Also this month, Okamoto Kidō’s still popular Shuzenji Monogatari (Tale of Shuzenji), one of the best modern kabuki plays, was published, with its stage premiere coming in May at the Meiji-za, starring Ichikawa Sadanji II as Yashio.

A new Osaka theatre opened in January, the Dōjima-za, with a bill starring Nakamura Ganjirō, Nakamura Baigyoku, and Ichikawa Sainyū. And, on January 31, the Tōkyō Haiyū Gakkō (Tokyo Actors’ School), founded for shinpa actors in 1908, began giving trial performances at its new experimental theatre, the Ushigomi Kōtō Engeijō, with a program including Kunikida Doppō’s Gyūniku to Bareisho (Meat and Potatoes).

Philosopher Nishida Kitaro’s Zen no Kenkyū (An Inquiry into the Good) was published in January as well. On January 20, skiing began in Japan, when it an Austrian, Gen. Theodore von Lerch, introduced it to Japan’s 58th regiment, in Takada, Niigata Prefecture.

On January 18, as Donald Keene describes it in Emperor of Japan: Meiji and His World, 1852-1912, “the supreme court passed death sentences on twenty-four persons [including radical socialist Kōtoku Shūsui] who had been found guilty of planning to assassinate the emperor. Two other defendants were sentenced to life imprisonment at hard labor.” On January 19, because of the emperor’s request, 12 of the defendants in this case of high treason had their sentences reduced to life imprisonment; the rest (including anarcho-feminist Kanno Suga) were executed on January 24 and 25.

January 1911 also witnessed the death of 50-year-old bunraku shamisen player Toyozawa Danpachi, chief disciple of the late Toyozawa Danpei, who died backstage at the Tenka-za in Ogawa-chō, Kanda, Tokyo. In addition, the following actors rose to billboard (nadai) status: Ichikawa Kurisaburō, who became Ichikawa Kaijūrō II, and Bandō Sumigorō, who became Bandō Takegorō. Further, Nakamura Wakanosuke became a disciple of Shikan, taking the name Nakamura Kannosuke.

The January Kabuki-za production opened at 11:00 a.m. on the 14th, the two-part curtain raiser being the dances called Suzuna no Tanemaki (Turnip-Planting Time) and Soga no Harukoma (The Soga Hobby Horses). The first regular play was Enomoto Torahiko’s adaptation of Chikamatsu Monzaemon’s original script for Nebiki no Kadomatsu (Uprooting the Pine). It was followed by Ihara Seiseien’s new play, Kasugayama (Kasuga Mountain), after which came Kami no Megumi Wagō no Torikumi (The “Me” Company of the Gods and a Harmonious Match), a.k.a. Megumi no Kenka (The “Me” Company Quarrel).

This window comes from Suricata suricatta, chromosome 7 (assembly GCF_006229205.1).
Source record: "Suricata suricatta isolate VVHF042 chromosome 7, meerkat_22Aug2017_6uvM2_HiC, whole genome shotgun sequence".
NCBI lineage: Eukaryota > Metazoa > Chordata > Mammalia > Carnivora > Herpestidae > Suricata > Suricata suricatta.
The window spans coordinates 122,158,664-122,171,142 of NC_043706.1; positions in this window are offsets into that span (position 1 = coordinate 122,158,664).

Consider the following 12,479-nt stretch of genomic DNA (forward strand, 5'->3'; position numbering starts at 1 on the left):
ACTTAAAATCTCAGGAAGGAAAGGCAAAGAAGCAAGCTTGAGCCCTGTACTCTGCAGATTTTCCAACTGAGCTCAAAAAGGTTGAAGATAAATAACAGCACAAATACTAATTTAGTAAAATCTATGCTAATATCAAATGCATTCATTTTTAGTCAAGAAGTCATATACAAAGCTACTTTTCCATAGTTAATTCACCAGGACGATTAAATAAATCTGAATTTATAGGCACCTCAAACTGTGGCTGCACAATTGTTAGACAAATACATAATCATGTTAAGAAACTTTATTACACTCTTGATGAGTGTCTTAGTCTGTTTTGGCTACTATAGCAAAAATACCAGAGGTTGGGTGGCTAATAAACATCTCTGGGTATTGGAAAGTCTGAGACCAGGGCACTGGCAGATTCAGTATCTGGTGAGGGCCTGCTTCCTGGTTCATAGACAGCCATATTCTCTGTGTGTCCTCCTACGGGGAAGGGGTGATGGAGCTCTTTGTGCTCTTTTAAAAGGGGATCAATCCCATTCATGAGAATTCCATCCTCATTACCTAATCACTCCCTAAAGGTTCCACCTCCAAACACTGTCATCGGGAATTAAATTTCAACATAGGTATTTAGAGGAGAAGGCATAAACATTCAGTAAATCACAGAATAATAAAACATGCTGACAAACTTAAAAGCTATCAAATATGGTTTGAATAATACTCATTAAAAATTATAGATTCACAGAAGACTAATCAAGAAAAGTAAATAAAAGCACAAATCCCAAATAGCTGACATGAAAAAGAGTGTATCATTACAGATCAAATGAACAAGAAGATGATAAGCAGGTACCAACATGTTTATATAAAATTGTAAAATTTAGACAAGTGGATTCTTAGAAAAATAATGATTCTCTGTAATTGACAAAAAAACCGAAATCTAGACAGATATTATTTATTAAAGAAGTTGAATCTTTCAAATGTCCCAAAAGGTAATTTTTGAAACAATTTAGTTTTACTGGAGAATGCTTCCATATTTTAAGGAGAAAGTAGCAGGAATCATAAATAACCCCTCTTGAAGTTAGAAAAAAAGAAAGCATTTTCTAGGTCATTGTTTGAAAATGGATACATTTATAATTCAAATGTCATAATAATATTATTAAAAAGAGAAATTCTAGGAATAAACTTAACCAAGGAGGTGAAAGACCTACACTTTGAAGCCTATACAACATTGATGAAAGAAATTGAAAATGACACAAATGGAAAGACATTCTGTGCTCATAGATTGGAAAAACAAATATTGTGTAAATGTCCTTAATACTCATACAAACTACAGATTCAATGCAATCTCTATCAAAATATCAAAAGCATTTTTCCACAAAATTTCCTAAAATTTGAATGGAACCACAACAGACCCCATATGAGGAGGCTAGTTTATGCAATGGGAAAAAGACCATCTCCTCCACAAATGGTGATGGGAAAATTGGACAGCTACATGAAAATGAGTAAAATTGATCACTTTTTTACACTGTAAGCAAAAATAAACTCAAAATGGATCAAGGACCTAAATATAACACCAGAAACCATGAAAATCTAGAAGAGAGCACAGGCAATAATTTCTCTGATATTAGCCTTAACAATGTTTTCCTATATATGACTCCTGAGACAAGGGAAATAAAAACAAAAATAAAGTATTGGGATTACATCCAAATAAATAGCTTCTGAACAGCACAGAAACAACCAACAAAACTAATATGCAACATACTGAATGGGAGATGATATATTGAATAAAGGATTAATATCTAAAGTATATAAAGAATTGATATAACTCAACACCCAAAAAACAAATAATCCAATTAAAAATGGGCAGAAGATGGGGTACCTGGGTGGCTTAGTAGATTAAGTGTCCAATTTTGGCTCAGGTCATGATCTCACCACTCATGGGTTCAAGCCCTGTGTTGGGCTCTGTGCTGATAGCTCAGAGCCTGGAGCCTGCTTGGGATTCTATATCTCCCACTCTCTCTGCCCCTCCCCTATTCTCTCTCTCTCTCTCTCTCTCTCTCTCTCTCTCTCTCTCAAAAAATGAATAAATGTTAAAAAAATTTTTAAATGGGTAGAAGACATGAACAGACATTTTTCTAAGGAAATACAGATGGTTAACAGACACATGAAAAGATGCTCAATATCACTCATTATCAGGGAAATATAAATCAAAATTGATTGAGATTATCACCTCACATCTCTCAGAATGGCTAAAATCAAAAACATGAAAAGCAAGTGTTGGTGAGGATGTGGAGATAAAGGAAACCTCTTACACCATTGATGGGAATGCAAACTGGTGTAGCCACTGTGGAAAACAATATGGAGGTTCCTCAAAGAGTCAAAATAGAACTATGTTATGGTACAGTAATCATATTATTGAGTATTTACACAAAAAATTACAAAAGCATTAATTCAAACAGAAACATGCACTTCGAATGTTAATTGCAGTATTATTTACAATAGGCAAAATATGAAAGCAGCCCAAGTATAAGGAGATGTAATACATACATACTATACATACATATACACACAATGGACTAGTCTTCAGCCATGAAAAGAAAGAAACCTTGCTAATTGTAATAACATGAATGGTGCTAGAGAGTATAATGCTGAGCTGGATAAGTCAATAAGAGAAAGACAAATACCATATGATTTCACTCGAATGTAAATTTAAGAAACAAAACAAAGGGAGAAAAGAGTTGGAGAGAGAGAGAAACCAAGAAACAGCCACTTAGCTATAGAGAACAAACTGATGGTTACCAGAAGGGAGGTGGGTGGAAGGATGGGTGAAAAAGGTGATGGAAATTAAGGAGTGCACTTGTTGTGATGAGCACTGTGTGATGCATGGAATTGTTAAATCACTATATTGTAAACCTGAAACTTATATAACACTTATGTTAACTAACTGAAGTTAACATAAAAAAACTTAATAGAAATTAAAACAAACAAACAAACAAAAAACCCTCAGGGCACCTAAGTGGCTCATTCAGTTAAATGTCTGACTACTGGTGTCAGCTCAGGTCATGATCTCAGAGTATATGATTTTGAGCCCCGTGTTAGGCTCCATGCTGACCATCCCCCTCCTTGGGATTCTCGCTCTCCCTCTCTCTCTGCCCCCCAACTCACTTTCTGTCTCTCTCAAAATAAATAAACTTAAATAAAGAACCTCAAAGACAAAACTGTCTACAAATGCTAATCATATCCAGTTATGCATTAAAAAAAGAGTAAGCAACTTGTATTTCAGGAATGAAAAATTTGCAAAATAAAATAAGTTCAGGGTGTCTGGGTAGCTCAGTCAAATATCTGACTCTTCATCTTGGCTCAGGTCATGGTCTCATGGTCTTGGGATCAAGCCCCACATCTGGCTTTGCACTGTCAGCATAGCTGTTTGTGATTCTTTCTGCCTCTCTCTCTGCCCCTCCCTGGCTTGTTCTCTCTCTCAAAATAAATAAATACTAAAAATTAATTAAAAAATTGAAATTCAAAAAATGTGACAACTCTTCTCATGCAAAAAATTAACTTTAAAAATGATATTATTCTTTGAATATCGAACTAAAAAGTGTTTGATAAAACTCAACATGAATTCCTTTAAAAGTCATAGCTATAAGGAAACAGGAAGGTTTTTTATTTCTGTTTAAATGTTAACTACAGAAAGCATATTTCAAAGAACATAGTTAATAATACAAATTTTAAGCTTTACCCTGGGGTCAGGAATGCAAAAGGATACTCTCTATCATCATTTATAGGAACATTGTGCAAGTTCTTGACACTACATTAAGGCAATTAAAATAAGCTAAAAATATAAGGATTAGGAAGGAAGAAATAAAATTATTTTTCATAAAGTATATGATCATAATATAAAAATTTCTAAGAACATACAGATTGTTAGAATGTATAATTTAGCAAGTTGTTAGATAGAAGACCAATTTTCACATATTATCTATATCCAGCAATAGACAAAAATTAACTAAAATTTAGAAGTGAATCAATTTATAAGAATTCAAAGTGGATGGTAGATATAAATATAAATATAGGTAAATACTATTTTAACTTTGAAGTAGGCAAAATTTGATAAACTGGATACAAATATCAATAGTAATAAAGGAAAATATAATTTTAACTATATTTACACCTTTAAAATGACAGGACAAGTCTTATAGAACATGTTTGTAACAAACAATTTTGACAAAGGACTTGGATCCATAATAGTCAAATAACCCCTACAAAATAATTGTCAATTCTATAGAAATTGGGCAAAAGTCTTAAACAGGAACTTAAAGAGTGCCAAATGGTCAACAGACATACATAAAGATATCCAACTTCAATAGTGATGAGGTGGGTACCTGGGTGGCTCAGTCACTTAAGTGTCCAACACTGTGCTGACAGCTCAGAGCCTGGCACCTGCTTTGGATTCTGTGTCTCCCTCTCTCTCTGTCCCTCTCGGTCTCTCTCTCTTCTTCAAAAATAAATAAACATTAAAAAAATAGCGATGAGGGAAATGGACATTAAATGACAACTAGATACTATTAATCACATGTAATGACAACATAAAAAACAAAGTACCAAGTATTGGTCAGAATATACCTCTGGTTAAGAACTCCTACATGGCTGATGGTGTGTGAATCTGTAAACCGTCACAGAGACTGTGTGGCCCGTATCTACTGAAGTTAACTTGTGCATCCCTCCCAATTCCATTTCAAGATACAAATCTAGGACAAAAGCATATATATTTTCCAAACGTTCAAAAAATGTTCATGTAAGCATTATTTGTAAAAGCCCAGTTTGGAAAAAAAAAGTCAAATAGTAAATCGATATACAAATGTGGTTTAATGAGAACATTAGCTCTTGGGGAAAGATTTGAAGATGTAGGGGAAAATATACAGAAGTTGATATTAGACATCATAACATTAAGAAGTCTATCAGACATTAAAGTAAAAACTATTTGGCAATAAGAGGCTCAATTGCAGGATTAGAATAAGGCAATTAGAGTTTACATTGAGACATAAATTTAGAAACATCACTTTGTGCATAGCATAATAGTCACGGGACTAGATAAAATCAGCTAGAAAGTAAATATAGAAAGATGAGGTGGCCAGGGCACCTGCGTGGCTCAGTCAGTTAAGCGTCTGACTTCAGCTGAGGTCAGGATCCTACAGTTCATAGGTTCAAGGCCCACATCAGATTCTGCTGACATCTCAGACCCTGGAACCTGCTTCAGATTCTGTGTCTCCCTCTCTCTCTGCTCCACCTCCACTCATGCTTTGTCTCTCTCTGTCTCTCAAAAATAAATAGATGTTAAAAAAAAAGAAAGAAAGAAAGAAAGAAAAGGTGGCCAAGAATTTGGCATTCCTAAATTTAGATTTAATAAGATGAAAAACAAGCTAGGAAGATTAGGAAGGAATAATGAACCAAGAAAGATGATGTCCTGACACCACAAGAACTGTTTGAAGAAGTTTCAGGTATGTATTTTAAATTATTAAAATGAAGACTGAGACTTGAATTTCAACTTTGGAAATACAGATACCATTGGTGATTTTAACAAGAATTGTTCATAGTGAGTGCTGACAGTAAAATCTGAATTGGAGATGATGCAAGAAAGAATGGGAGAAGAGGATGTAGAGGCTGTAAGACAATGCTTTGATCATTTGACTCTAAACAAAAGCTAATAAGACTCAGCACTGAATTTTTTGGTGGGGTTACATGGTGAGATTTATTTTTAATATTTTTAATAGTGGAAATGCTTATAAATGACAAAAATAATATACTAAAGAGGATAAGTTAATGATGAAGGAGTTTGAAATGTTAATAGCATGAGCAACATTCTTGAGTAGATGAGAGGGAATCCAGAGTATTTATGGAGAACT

Nebiki no Kadomatsu, Kabuki-za, January 1911. L-R: Onoe Baikō VI as Azuma Tayū; Sawamura Sōjūrō VII as Yojibei; Nakamura Shikan V as Okiku. From Kabuki-za Hyakunen-Shi.
The most prized part of the program was Nebiki no Kadomatsu’s second act, at Yamazaki Jōkan’s villa, with Kataoka Nizaemon XI, who was also appearing that month at the Meiji-za (appearing at more than one theatre during the same month is called kakemochi), gaining plaudits for his performance as Jōkan. Seiseien’s play borrowed a hint from Russian literature in a fictional account of early days of 16th-century daimyō Uesugi Kenshin. The Metropolitan Police interfered when they considered the story’s point about someone punishing his own brother for his bad behavior to be a corruption of public morals

Many years later, Nizaemon’s son, Nizaemon XIII, recalled:

At the time, the Kabuki-za was Japan’s foremost theatre. Even the dressing rooms were luxurious. First, my father’s dressing room was in a separate building whose entrance area (genkan) you reached via a long, board-covered passageway. There, at the right, was a 12-mat room with a tokonoma alcove, staggered shelves, and a dresser for father and me. To its right was a garden. The six-mat inner room to the left was used by my elder sister, Mineko, and the daughters of the late Danjūrō IX, Suisen and Kyokubai, who had been entrusted to my father’s care.